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Alternative heat systems to help you enjoy winter

Created: 02/12/2015

Especially after the recent snows and freezing temperatures have swept through the UK, the efficiency and effectiveness of your home heating system is critically important. With Christmas just around the corner, the joy of the season often depends on the warmth of your family AND your home.

There are several ways to ensure a warm house – from updating the efficiency of your current system to changing over to alternative or new money-saving home heating technology. To find out what is the best option, as a knowledgeable and experienced handyman in south London and throughout the capital, we can offer you advice for the best options for you and your home.

Regardless of your heating fuel source, the state of your boiler is a key factor in your ability to heat the house. A modern boiler could shave hundreds off your heating bill, but can cost thousands to install so there needs to be a middle ground. As fuel prices – heating oil, natural gas and electricity – fluctuate, you need to be more efficient in when the heat is on. Installing a new, modern thermostat and controls may be a cheaper option and can save some money in the long run.

With high oil, gas and electricity prices always changing, it’s important that we heat our homes in the most efficient way. Using less energy is the best way to cut your bills, but this doesn't mean having to live in a cold, dark home.

Another heating option is the use of alternative energy and heat sources. Many of these systems use modern technology and often are “greener” types of energy. New ways to heat your home are by using wood burning stoves, solar water heating systems, or biomass boilers.

Wood heating

Wood is carbon neutral as it expels as much CO2 as it takes in when growing as trees. In many homes, wood burning stoves are used as secondary or primary heating systems. Unlike fireplaces or traditional hearths, a wood-burning stove uses a self-contained chimney, and can be used to heat water as well.

The Stove Industry Alliance (SIA) estimates that wood logs produce 0.008kg of CO2 per kWh, compared to 0.198kg for gas and 0.517kg for electricity. Stoves are more efficient than many other types of standalone room heaters. According to the SIA, an open fire has the efficiency of around 32%, and a gas fire in the region of 55%. Stoves, on the other hand, have efficiency ratings of between 60% and 80%.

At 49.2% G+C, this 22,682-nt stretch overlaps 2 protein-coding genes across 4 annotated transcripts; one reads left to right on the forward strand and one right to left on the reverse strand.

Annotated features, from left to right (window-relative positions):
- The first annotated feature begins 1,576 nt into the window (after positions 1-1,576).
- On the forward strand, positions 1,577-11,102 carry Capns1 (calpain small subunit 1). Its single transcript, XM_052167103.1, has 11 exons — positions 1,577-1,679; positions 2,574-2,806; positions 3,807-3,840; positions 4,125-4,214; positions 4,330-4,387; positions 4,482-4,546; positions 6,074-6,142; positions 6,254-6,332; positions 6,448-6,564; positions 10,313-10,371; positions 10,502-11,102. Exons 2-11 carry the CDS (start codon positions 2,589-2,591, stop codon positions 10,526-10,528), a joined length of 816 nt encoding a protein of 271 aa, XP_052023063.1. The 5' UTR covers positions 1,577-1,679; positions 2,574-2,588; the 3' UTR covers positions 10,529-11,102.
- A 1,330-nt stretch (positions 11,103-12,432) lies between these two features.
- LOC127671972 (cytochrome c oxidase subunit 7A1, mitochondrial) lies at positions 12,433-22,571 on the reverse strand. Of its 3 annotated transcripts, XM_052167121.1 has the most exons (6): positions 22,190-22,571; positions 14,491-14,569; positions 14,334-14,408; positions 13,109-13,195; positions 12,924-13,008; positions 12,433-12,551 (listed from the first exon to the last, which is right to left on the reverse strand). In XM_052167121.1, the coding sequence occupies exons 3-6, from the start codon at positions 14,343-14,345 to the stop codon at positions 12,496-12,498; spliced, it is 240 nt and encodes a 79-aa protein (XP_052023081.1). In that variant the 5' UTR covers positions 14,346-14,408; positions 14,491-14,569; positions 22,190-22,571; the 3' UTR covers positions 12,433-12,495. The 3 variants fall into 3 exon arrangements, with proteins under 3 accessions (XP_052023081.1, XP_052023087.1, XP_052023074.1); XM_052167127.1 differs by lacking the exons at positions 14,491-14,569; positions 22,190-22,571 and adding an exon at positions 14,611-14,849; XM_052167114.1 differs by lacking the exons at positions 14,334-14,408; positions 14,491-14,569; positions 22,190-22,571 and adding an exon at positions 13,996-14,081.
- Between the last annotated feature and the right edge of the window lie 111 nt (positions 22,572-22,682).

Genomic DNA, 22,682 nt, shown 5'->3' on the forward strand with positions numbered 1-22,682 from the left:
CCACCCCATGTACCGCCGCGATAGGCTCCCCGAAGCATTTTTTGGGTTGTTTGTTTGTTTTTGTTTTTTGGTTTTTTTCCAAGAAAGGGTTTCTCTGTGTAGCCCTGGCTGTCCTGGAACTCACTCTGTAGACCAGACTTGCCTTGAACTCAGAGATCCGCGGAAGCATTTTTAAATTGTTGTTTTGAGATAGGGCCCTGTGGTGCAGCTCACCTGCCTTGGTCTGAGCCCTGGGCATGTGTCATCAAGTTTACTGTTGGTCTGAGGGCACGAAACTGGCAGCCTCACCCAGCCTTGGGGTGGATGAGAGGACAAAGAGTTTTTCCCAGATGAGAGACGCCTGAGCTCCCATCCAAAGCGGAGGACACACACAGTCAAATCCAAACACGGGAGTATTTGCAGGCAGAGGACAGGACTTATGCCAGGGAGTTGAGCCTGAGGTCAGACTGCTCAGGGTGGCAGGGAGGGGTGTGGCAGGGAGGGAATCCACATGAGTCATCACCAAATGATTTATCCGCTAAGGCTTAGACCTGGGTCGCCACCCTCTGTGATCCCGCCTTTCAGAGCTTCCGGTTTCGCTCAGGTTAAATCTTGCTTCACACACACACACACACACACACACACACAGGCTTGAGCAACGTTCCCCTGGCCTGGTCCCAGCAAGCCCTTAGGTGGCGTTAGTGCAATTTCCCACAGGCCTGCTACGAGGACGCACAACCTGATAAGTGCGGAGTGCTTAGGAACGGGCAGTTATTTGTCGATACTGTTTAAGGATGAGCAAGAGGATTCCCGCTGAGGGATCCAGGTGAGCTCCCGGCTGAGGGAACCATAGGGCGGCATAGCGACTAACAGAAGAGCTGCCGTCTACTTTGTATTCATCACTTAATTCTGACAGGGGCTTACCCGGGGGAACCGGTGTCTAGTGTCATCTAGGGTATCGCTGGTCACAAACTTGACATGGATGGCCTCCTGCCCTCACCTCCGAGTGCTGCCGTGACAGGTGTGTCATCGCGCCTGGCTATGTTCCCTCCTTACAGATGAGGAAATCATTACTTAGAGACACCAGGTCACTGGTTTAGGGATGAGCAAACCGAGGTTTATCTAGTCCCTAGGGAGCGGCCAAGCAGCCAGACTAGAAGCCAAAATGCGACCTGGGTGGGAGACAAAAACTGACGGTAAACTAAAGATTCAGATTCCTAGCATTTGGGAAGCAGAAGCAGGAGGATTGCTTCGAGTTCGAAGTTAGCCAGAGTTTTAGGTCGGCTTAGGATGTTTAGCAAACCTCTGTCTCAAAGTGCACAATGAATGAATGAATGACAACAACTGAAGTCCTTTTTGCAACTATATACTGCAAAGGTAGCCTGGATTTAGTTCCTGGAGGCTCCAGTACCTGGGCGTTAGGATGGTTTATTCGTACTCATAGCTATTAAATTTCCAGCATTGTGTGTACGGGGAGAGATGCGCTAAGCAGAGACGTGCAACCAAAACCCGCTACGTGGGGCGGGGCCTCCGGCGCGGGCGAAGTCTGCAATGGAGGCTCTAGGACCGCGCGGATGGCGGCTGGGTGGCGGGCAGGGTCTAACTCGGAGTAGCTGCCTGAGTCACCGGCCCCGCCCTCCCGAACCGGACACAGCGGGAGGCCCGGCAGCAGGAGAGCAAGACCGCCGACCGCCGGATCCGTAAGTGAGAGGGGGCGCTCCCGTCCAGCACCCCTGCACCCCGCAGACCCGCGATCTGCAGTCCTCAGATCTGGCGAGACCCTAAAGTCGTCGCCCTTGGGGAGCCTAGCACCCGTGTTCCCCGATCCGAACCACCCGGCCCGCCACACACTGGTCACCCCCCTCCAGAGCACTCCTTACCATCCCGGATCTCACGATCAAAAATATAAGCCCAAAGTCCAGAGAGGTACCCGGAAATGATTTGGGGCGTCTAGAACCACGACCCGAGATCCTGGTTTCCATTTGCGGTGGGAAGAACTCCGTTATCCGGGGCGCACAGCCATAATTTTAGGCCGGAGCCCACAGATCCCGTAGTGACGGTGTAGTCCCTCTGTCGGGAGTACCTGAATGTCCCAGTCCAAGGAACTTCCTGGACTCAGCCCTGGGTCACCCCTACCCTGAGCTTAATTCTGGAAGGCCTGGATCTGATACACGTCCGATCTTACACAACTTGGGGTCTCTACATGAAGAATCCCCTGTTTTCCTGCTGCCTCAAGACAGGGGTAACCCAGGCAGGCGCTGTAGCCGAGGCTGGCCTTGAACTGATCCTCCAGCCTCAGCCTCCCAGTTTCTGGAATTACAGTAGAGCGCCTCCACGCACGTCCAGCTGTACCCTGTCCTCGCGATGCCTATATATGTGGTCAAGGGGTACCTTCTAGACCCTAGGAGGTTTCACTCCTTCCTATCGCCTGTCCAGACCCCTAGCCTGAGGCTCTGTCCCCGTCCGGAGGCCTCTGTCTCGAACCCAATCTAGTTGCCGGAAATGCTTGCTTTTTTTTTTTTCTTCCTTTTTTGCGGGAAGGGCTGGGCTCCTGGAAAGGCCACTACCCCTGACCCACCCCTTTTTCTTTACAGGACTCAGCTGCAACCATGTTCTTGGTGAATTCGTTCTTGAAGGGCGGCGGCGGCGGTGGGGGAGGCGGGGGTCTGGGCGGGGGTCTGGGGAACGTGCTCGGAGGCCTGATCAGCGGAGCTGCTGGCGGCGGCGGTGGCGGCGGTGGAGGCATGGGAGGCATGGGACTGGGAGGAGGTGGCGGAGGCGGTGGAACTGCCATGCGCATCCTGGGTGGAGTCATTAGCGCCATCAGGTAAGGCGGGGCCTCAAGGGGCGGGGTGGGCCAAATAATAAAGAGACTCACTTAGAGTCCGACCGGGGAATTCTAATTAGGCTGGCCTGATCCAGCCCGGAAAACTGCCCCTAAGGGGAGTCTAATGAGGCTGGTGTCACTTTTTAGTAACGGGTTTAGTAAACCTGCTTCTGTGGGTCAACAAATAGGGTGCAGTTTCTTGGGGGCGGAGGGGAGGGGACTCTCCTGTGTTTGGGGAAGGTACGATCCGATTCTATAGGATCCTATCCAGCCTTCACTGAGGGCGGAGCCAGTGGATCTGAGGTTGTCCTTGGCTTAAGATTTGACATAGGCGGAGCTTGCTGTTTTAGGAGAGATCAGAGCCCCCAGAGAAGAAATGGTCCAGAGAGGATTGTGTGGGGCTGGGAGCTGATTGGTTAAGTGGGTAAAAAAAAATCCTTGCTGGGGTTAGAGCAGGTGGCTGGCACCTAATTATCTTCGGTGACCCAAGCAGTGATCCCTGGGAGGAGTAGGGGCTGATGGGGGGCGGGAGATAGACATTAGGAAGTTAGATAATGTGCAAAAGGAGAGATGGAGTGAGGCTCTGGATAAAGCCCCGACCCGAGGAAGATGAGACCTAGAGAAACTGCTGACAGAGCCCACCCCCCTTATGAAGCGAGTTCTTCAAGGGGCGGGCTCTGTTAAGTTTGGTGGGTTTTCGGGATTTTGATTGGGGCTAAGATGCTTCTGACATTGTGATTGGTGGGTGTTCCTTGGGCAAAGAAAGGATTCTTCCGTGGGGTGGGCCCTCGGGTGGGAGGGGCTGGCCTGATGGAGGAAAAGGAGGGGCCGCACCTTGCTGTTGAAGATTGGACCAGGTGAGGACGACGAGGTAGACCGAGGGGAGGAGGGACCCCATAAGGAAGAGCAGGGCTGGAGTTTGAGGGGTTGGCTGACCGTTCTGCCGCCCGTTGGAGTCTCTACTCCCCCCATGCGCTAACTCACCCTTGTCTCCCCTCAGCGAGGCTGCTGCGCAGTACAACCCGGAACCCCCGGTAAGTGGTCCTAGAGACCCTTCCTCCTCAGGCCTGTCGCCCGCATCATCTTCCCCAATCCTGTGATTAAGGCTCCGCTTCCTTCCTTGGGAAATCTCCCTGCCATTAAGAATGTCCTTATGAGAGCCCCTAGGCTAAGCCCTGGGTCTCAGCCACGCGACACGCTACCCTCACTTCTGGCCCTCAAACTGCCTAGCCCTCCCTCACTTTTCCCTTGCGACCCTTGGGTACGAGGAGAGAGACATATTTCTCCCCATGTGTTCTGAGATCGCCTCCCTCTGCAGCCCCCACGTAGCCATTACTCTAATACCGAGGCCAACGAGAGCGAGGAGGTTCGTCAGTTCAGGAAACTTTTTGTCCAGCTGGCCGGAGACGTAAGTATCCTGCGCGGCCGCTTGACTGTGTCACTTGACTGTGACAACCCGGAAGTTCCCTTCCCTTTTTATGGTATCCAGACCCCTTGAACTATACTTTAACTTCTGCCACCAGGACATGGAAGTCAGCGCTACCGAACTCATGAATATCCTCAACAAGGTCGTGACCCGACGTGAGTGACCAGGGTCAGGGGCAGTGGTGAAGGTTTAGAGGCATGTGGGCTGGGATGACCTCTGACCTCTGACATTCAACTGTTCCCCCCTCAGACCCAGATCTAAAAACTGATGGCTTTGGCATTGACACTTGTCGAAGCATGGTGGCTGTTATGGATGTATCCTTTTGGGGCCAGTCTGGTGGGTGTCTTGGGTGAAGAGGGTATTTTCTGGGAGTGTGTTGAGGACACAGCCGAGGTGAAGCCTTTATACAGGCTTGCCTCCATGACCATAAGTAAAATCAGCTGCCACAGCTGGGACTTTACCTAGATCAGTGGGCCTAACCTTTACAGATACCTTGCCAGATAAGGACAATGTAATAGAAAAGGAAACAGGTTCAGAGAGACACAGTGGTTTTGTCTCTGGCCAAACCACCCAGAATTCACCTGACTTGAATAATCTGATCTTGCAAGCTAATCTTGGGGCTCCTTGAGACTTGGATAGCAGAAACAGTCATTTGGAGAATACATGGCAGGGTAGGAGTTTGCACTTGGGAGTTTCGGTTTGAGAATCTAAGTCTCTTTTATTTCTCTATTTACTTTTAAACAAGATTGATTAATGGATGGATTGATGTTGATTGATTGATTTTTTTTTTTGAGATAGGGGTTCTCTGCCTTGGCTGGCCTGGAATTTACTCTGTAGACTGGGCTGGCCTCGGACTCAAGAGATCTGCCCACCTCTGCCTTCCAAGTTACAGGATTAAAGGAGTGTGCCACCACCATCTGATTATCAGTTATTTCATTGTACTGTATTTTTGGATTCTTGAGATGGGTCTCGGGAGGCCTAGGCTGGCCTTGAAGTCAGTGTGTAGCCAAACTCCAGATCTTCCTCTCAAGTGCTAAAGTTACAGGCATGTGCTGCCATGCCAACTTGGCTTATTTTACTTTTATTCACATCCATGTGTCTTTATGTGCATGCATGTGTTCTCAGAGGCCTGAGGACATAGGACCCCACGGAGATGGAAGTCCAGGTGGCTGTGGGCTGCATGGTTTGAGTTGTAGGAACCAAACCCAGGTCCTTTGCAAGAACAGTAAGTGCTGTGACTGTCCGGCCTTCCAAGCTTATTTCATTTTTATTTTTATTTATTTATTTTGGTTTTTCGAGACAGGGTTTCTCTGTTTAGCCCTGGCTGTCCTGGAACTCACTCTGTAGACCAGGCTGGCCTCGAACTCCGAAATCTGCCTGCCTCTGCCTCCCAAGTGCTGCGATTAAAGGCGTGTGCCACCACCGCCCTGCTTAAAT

If you have a thermostat in the room where a stove is installed, then your central heating will turn off sooner as the stove heats the room - saving you money overall. Besides, especially at Christmastime, there is something calming and soothing about being kept warm by a roaring, crackling fire. 

wood burning fire

Solar Heating Systems

Solar water heating systems, or 'solar thermal' systems, use the heat from the sun to heat your home’s water supply. These heating systems use solar panels – called collectors that are fitted to your roof. Using heat from the sun, they convert the energy to heat up water stored in a hot water tank. That hot water can then be used for radiator heating or for domestic hygiene use.

There are a number of benefits to solar water heating: it can provide you with hot water for washing and cleaning throughout the year – not just when it is cold out. Additionally, solar energy offers reduced energy bills. Sunlight is free, so once you've paid for the initial installation, you should see a reduction in your overall heating and energy costs.

Solar energy offers a considerably lower carbon footprint. The energy is green, and is the foundation for a renewable heating system. And because it aids in reducing your carbon dioxide emissions, the government continues to support its use by the public through the Renewable Heat Incentive.

solar roof panels

Biomass Fuel Technology

Biomass systems burn specially made wood pellets and chips – often processed from recycled or reclaimed wood materials. Through specially built stoves, biomass systems provide warmth in a single room or can generate enough energy to power a central heating and hot water boilers.

According to estimates by the Energy Savings Trust, a wood-fuelled biomass boiler may be able to save you up to £880 a year compared to traditional electric heating systems. There are a variety of benefits to biomass heating: they are supported by affordable heating fuel, there may be government support in outfitting your home from the Renewable Heat Incentive, and it is a lower carbon emission fuel. The process is sustainable as long as new plants continue to grow in place of those used for fuel.

biomass chips

Although the price of wood fuel varies considerably, it is often cheaper than other heating options.

Image Credit: terren in VirginialamcopphisMarufishOregon Department of Forestry (flickr.com)

 



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